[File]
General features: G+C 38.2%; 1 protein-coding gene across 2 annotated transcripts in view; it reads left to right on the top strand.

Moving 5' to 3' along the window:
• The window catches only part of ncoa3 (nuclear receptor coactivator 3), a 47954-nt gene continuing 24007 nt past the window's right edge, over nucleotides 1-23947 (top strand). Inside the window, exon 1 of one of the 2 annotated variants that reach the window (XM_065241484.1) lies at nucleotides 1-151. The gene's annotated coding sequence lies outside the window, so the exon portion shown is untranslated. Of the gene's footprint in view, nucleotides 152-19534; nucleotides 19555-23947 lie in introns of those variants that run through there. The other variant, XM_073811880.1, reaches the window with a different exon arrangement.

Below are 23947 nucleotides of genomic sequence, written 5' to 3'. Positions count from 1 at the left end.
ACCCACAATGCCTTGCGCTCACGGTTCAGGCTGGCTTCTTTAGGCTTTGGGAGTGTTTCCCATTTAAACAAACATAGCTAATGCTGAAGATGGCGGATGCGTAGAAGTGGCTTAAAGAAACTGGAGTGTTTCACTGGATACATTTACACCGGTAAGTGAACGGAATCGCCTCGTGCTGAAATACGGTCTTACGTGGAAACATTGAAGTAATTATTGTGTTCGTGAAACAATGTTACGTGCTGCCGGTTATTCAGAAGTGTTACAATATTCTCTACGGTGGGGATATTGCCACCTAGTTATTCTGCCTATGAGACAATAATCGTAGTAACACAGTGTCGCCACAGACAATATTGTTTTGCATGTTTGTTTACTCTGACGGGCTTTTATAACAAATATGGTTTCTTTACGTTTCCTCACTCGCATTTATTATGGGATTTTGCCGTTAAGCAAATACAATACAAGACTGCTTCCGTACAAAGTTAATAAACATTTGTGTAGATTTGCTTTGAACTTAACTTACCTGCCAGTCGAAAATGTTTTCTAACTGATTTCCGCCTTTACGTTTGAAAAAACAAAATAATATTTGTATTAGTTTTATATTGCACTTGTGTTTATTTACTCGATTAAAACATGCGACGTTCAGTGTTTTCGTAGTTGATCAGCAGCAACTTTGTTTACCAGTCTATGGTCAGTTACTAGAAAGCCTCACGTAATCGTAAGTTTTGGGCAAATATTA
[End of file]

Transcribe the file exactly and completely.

General features: G+C 38.2%; 1 protein-coding gene across 2 annotated transcripts in view; it reads left to right on the top strand.

Moving 5' to 3' along the window:
• The window catches only part of ncoa3 (nuclear receptor coactivator 3), a 47954-nt gene continuing 24007 nt past the window's right edge, over nucleotides 1-23947 (top strand). Inside the window, exon 1 of one of the 2 annotated variants that reach the window (XM_065241484.1) lies at nucleotides 1-151. The gene's annotated coding sequence lies outside the window, so the exon portion shown is untranslated. Of the gene's footprint in view, nucleotides 152-19534; nucleotides 19555-23947 lie in introns of those variants that run through there. The other variant, XM_073811880.1, reaches the window with a different exon arrangement.

Below are 23947 nucleotides of genomic sequence, written 5' to 3'. Positions count from 1 at the left end.
ACCCACAATGCCTTGCGCTCACGGTTCAGGCTGGCTTCTTTAGGCTTTGGGAGTGTTTCCCATTTAAACAAACATAGCTAATGCTGAAGATGGCGGATGCGTAGAAGTGGCTTAAAGAAACTGGAGTGTTTCACTGGATACATTTACACCGGTAAGTGAACGGAATCGCCTCGTGCTGAAATACGGTCTTACGTGGAAACATTGAAGTAATTATTGTGTTCGTGAAACAATGTTACGTGCTGCCGGTTATTCAGAAGTGTTACAATATTCTCTACGGTGGGGATATTGCCACCTAGTTATTCTGCCTATGAGACAATAATCGTAGTAACACAGTGTCGCCACAGACAATATTGTTTTGCATGTTTGTTTACTCTGACGGGCTTTTATAACAAATATGGTTTCTTTACGTTTCCTCACTCGCATTTATTATGGGATTTTGCCGTTAAGCAAATACAATACAAGACTGCTTCCGTACAAAGTTAATAAACATTTGTGTAGATTTGCTTTGAACTTAACTTACCTGCCAGTCGAAAATGTTTTCTAACTGATTTCCGCCTTTACGTTTGAAAAAACAAAATAATATTTGTATTAGTTTTATATTGCACTTGTGTTTATTTACTCGATTAAAACATGCGACGTTCAGTGTTTTCGTAGTTGATCAGCAGCAACTTTGTTTACCAGTCTATGGTCAGTTACTAGAAAGCCTCACGTAATCGTAAGTTTTGGGCAAATATTA